Leadership pillars

Not all situations are the same. Depending on the degree of complexity we can manage them in different ways. Basically, there are four contexts depending on the number of variables to deal with and the number of connections of those variables:

  1. Controlled context. Few numbers of variables and few connections.
  2. Complicated context. A high number of variables but limited connections.
  3. Complex context. A limited number of variables and a high number of connections.
  4. Uncertain context. A high number of variables and a high number of connections.

Let’s start in reverse order. In the uncertain context, uncertainty is due to too many options, a surplus of possibility. Anything can happen, and there are no clear relationships between causes and effects. Because we cannot foresee what will happen, our decisions have to be based on intuition. It is more related to vision than to anything we could plan. The leader, in this case, needs a competence called intuitive decision making, a kind of non-sequential information-processing mode of decision-making.

In the complex context, some patterns emerge as the consequence of people’s interactions. It is a kind of behaviour that can be recognised but unfortunately cannot be foreseen. Nevertheless, with the appropriate social skills, a good leader has the competencies to facilitate interaction and communication with others and can navigate and manage the situation.

In the complicated context, we shift from unordered environments to ordered environments. It is the world of methods more than people, the world of systems. In this kind of situations, now the relationship between cause and effect is clear, the “only” difficulty is there is more than one option, so the leader has to choose between different scenarios. The risk exists but is acceptable. The leader, in this case, has to be pragmatic and effective. He has to carefully evaluate alternatives and focuses on the highest probability of success. Achievement orientation is the critical competence understood as the concern for competing against a standard of excellence, level of performance or objective.

Finally, in the controlled context, everything is clear. There is a high level of confidence, and the objective is maximum efficiency. The leader looks for an optimum and essential competence, in this case, is called concern for quality, that aims to increase order and reduce uncertainty with accuracy and quality.

And the key question is

Can we move from one leadership style to another elastically? Is that possible? Are we so flexible?

I am afraid that the majority of answers will be negative. All of us have a temperament, a character, a personality that influences the way we understand the world. Our perception, analysis and understanding are biased by our set of beliefs. Of course, we have a moderate capacity to adapt our behaviour to certain situations. It is true we can even develop and increase that capacity. Nevertheless, how flexible we can be will depend on how strong is that character. Here we have four personality types that fit with the four leadership styles:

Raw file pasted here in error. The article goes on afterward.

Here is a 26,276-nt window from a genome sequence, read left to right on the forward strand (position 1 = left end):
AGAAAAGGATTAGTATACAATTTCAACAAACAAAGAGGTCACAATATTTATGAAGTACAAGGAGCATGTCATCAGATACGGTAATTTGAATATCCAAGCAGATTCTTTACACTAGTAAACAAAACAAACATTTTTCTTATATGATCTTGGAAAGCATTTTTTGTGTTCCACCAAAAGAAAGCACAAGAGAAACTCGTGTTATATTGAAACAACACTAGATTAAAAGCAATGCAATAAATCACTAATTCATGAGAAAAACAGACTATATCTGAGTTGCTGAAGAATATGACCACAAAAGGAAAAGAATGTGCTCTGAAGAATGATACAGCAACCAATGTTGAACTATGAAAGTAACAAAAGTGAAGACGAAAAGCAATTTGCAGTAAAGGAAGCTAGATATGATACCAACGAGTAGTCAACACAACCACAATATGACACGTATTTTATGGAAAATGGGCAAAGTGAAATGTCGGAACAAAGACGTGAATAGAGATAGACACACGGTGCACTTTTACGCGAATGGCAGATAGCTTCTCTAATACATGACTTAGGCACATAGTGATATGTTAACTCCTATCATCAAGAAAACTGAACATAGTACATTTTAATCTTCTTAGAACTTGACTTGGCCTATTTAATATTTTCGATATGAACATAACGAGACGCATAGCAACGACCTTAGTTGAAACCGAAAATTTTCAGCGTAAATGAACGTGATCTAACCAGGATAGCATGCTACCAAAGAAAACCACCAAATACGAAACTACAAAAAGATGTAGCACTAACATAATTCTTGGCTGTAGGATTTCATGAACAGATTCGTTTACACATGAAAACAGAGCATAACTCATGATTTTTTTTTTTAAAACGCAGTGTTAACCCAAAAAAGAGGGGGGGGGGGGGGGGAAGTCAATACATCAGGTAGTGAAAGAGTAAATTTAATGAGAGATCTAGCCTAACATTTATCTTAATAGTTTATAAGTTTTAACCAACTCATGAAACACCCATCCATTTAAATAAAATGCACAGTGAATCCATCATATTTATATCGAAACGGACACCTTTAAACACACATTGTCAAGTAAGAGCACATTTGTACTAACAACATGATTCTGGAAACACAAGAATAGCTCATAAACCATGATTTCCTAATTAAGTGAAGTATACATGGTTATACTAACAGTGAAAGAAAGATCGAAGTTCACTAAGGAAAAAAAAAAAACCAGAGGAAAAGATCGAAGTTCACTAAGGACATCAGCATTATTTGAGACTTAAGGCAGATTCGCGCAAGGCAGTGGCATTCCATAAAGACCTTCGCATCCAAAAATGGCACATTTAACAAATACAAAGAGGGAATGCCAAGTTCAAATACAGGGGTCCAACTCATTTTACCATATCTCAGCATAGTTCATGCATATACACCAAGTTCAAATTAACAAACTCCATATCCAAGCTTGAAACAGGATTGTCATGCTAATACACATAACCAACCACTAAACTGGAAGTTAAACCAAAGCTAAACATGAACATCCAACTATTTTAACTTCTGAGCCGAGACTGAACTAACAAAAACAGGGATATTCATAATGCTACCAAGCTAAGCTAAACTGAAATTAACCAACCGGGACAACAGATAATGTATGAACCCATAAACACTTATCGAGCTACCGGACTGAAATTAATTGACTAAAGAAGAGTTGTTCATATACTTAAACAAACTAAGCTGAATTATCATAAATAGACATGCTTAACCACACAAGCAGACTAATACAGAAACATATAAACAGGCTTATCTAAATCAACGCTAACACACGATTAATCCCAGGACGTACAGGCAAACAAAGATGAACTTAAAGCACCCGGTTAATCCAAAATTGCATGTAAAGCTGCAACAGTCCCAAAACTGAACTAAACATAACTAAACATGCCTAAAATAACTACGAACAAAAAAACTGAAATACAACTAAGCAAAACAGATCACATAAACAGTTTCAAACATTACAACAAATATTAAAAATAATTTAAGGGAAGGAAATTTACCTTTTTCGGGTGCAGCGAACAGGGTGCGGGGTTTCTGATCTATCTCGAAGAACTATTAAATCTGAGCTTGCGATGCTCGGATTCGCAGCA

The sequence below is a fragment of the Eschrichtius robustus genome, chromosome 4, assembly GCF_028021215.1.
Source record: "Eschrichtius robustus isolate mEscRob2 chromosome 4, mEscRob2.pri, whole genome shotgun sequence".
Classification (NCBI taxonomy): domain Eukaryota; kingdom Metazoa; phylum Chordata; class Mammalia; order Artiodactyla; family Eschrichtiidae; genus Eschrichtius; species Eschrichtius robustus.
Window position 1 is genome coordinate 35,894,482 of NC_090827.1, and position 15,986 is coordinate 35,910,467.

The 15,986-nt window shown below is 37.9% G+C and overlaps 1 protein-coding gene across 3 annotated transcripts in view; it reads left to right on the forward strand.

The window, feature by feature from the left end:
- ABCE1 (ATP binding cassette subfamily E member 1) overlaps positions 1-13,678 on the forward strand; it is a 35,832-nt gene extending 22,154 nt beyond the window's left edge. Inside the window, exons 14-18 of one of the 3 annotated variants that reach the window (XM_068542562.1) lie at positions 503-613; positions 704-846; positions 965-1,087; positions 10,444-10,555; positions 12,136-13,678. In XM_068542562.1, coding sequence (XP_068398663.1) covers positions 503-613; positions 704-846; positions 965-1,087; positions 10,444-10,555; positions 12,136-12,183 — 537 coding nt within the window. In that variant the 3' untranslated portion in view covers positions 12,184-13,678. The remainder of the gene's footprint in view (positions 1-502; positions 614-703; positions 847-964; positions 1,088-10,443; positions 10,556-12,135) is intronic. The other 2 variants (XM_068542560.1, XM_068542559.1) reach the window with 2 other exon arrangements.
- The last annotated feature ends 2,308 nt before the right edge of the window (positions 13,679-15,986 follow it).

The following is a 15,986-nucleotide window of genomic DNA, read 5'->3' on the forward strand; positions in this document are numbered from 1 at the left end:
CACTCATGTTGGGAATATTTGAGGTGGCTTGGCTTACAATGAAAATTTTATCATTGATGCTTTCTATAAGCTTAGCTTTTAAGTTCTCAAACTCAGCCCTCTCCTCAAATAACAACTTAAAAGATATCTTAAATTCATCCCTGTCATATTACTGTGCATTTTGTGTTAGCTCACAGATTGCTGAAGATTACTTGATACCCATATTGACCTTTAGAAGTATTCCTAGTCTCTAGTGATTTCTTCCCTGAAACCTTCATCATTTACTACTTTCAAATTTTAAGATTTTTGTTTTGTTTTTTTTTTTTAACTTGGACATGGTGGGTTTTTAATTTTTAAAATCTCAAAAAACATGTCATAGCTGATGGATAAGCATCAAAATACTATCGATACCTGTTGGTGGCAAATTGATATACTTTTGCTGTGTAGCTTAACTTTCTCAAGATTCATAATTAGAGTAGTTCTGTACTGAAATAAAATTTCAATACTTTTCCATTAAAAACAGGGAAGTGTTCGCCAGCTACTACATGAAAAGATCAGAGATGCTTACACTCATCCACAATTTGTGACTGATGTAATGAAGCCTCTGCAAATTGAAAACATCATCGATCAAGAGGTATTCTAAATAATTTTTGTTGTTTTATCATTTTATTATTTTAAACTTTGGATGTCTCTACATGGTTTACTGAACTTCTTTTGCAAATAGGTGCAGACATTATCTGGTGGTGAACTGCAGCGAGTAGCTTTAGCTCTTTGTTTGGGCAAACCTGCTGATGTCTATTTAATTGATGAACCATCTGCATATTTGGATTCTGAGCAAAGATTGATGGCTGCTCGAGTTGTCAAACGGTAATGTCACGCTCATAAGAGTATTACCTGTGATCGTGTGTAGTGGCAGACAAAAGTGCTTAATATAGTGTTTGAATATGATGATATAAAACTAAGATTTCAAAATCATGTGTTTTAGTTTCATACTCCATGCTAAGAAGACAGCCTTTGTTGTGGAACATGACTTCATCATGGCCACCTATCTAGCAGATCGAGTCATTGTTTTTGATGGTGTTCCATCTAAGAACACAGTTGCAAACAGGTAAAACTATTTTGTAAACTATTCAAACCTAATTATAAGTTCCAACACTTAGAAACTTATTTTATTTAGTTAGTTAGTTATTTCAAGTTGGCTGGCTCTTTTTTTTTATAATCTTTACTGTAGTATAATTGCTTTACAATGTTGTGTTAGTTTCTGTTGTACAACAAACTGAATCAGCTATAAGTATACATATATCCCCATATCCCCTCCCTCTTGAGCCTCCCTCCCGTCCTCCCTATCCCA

1. Expert. It is the “perfect” choice for controlled domains.
  2. Competitive. It is the pragmatic and success oriented type.
  3. Social. The extrovert, sociable and joyful character focused on relations.
  4. Dominante. The intuitive, excessive and powerful character.

Now, ask yourself what you prefer or where do you feel most comfortable, what situations give you energy, where do you feel motivated. Under ordered and controlled conditions? When competing and being successful? When you talk, you relate to others well and socialise? When undergoing challenges? As a rule of thumb, the clearer the answer is in your mind, the less adaptive you are.

Conclusion

And then what? The answer is obvious; one cannot do everything perfectly. It is a matter of complementarity, teams and shared leadership.

Distributed Leadership is considered a set of spontaneous and interconnected collective initiatives.

Far from the traditional and person-centred school of leadership, inclusive leaders put their energy into what motivates them and compensate their limits by complementing with the team. Part of their activity is then to integrate, motivate and stimulate participation. They align initiatives and strengthen the sense of belonging.
They manage to create a team consciousness based on trust and are generous in decreasing their ego and increasing the “us”. It guarantees a better quality of management, better results and greater effectiveness in adapting to each situation.

References

  • Ellis, Albert. Overcoming Destructive Beliefs, Feelings, and Behaviors: New Directions for Rational Emotive Behavior Therapy. Nachdr. Amherst, NY: Prometheus Books, 2001.
  • Jung, C. G., Adler, G., & Hull, R. F. C. (2014). Collected Works of C.G. Jung, Volume 6. Princeton: Princeton University Press.
  • Snowden, D. J., & Boone, M. E. (November 2007). A Leaders’s Framework for Decision Making. Harvard Business Review.
  • Spencer, L. M., & Spencer, S. M. (1993). Competence at Work: Models for Superior Performance. USA: John Wiley & Sons.
  • Zamora Enciso, R. (2010). Cooplexity. A model of collaboration in complexity for management in times of uncertainty and change. Lulu.com.